World Energy Council (WEC) survey finds Energiewende not model for the world

The results of the survey published in German in February were made available in English (PDF) last month. They show overwhelming international skepticism towards the German Energiewende. Craig Morris says the findings are in line with the WEC’s tradition of skepticism towards renewables. And a comparison of previous WEC surveys on the Energiewende is illustrative.

Wind Power in Brazil

If Germany managed to start an energy transition despite its mediocre natural conditions, so can countries like Brazil or China at lower cost today. (Photo by Carla Wosniak, CC BY 2.0)


The survey started by asking whether decision-makers “accurately notice and observe” German energy policy. 60 percent of the participants said yes. Yet, nowhere does the survey test that hypothesis by asking specific questions to see whether the participants themselves understand the Energiewende.

43 percent said Germany will reach its carbon reduction target by 2020 even though all signs indicate that Germany will miss it. Aside from government officials, most experts in Germany doubt the country will reach its 2020 targets unless drastic action is taken now. The government recently proposed a new climate package, but it has not yet been adopted. (Remember that Germany missed its 2005 target, but then overshot its 2012 Kyoto target.)

And there are other strange findings in the survey. Of the 35 people surveyed (20 from Europe, 15 from outside), none said that the German plan of phasing out existing nuclear plants was good. Yet, the survey included someone from Switzerland, a country that resolved to shut down its nuclear plants by 2034 only two months after Fukushima happened. The survey did not, however, include anyone from Belgium, which resolved shut down its nuclear plants by 2025 only seven months after Fukushima. Respondents from Italy and Austria also took part in the survey, but their countries had already adopted a nuclear phase-out long ago (follow the previous link above for details).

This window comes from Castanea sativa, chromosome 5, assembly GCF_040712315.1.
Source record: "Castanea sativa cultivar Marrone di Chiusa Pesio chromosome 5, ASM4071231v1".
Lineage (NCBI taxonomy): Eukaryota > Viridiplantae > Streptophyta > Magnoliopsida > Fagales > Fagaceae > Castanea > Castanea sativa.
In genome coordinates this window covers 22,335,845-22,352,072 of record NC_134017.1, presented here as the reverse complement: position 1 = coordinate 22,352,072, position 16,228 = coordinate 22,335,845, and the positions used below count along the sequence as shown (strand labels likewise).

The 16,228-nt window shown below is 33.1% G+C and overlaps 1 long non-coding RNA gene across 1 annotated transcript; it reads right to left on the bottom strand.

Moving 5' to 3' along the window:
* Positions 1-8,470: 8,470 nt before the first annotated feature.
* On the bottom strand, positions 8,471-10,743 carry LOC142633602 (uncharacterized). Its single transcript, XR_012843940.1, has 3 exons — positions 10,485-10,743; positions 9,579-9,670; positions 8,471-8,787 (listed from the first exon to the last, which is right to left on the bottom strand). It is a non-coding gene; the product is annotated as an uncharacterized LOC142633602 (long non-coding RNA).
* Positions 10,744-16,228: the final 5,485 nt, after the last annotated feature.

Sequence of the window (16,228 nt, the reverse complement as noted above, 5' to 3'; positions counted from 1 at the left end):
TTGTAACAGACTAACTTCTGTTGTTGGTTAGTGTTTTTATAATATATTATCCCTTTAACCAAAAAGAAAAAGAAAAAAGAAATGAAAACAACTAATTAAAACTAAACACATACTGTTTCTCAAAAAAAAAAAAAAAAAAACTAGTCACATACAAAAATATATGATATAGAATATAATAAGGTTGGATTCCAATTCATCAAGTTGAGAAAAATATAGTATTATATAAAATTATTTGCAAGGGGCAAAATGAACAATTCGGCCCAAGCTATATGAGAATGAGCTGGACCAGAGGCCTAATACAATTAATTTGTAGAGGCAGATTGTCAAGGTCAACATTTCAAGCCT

The participants may have confused the concept of a nuclear phase-out with Chancellor Merkel’s shutdown of eight of the country’s 17 nuclear plants within a week of Fukushima, an action I called incompetent and irresponsible at the time. Here, we see the shortcomings of the WEC survey – does this question refer to the general concept of a nuclear phase-out or the particular German incarnation in the spring of 2011? And did one survey participant understand it one way and someone else another?

Another finding seems simpler than it actually is. For instance, zero percent of those surveyed say that the “entire concept of German energy policy” could be copied one-to-one in their country. What sounds like total rejection is, however, nothing new. Does any government official say another country’s policy for anything should be copied without accommodating any domestic aspects? Why even ask that question? When it was asked in 2012 (PDF in German), the response was the same, and it will be the same every time – no one believes a policy from one foreign country can (or should) be reproduced exactly by another.